Mitochondrial DNA damage in lymphocytes: A role in immunosenescence?

Owen A. Ross, Paul Hyland, Martin D. Curran, Brian P. McIlhatton, Anders Wikby, Boo Johansson, Andrea Tompa, Graham Pawelec, Christopher R. Barnett, Derek Middleton, Yvonne A. Barnett

Research output: Contribution to journalArticlepeer-review

24 Scopus citations


An age-related increase of DNA damage/mutation has been previously reported in human lymphocytes. The high copy number and mutation rate make the mtDNA genome an ideal candidate for assessing damage and to act as a potential biomarker of ageing. In the present study, two assays were developed to evaluate the level of mtDNA4977 and the accumulation of point mutations with age. A competitive polymerase chain reaction (PCR) methodology incorporating three primers was used to detect and quantify the levels of mtDNA4977 and a novel heteroduplex reference strand conformational analysis (RSCA) technique was used to analyse the accumulation of point mutations. The assays were applied to an in vitro model of T cell ageing and ex vivo DNA samples from an elderly cohort of subjects and a younger control group. The mtDNA4977 was detected in all the DNA samples examined but only a very low concentration was observed and no age-related increase or accumulation was observed. No accumulation of point mutations was identified using RSCA within the T cell clones as they were aged or the ex vivo lymphocytes from the elderly cohort. A higher level of variation was observed within the ex vivo DNA samples, verifying the high resolution of RSCA and its ability to identify different mtDNA species, although no correlation with age was observed. The low level of mtDNA damage observed with respect to the ex vivo lymphocyte DNA samples within this study may be due in part to the high turnover of blood cells/mtDNA, which may inhibit the accumulation of genetically abnormal mtDNA that may play a role in immunosenescence. A similar explanation may also apply to the in vitro model of T cell ageing if the vast majority of the cells are replicating rather than entering senescence.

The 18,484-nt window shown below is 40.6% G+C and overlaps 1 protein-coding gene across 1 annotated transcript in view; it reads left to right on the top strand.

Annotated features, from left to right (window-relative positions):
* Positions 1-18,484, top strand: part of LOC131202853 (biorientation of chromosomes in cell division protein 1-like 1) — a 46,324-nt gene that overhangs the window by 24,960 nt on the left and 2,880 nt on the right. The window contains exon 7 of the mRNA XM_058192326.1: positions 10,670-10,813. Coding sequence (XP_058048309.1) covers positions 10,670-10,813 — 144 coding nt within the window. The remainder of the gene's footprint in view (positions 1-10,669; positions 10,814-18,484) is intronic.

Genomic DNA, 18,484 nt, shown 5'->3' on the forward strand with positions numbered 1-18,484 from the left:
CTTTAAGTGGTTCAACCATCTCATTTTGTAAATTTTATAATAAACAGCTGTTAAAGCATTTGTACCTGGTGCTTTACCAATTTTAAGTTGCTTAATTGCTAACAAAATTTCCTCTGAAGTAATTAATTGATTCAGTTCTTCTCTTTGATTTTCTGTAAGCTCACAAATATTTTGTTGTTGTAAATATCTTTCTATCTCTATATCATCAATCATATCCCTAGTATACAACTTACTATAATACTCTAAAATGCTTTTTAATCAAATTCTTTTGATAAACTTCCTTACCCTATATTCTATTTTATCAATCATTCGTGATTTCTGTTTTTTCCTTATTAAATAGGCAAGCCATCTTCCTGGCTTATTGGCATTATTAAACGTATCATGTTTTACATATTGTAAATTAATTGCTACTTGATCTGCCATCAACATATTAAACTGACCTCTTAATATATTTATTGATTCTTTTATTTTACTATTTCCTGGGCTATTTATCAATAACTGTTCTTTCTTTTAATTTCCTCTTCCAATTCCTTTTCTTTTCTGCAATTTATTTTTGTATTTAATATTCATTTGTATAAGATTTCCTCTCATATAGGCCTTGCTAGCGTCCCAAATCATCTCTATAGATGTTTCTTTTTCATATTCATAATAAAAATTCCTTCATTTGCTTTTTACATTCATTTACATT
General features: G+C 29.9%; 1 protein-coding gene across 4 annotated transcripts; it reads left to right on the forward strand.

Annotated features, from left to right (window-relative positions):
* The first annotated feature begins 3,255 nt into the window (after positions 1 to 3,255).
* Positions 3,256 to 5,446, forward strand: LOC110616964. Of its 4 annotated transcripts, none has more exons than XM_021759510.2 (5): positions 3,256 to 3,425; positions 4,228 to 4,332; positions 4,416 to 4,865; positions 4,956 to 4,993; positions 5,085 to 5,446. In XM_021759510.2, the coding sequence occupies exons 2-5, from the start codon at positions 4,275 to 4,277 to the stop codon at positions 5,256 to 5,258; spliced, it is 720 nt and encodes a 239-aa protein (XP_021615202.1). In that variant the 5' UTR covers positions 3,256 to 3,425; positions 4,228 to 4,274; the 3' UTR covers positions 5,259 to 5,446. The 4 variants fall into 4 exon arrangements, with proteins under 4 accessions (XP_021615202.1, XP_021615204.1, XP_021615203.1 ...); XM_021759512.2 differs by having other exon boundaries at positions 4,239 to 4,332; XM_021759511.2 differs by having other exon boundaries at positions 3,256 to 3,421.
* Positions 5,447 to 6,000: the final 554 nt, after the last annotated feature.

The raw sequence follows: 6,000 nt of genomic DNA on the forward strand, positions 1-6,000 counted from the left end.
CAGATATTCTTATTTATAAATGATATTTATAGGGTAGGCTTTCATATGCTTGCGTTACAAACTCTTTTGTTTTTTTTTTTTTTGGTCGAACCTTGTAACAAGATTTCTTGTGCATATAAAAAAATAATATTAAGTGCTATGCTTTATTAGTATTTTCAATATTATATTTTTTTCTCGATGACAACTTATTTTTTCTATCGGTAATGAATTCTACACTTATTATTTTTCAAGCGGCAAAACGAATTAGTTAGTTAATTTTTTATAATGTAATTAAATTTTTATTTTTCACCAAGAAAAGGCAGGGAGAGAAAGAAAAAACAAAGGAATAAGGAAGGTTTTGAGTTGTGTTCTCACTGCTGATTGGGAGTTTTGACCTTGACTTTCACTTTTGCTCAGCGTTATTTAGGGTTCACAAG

Original languageEnglish (US)
Pages (from-to)329-340
Number of pages12
JournalExperimental Gerontology
Issue number2-3
StatePublished - Jan 3 2002


  • Damage
  • Immunosenescence
  • Lymphocyte
  • Mitochondrial DNA

ASJC Scopus subject areas

  • Biochemistry
  • Aging
  • Molecular Biology
  • Genetics
  • Endocrinology
  • Cell Biology


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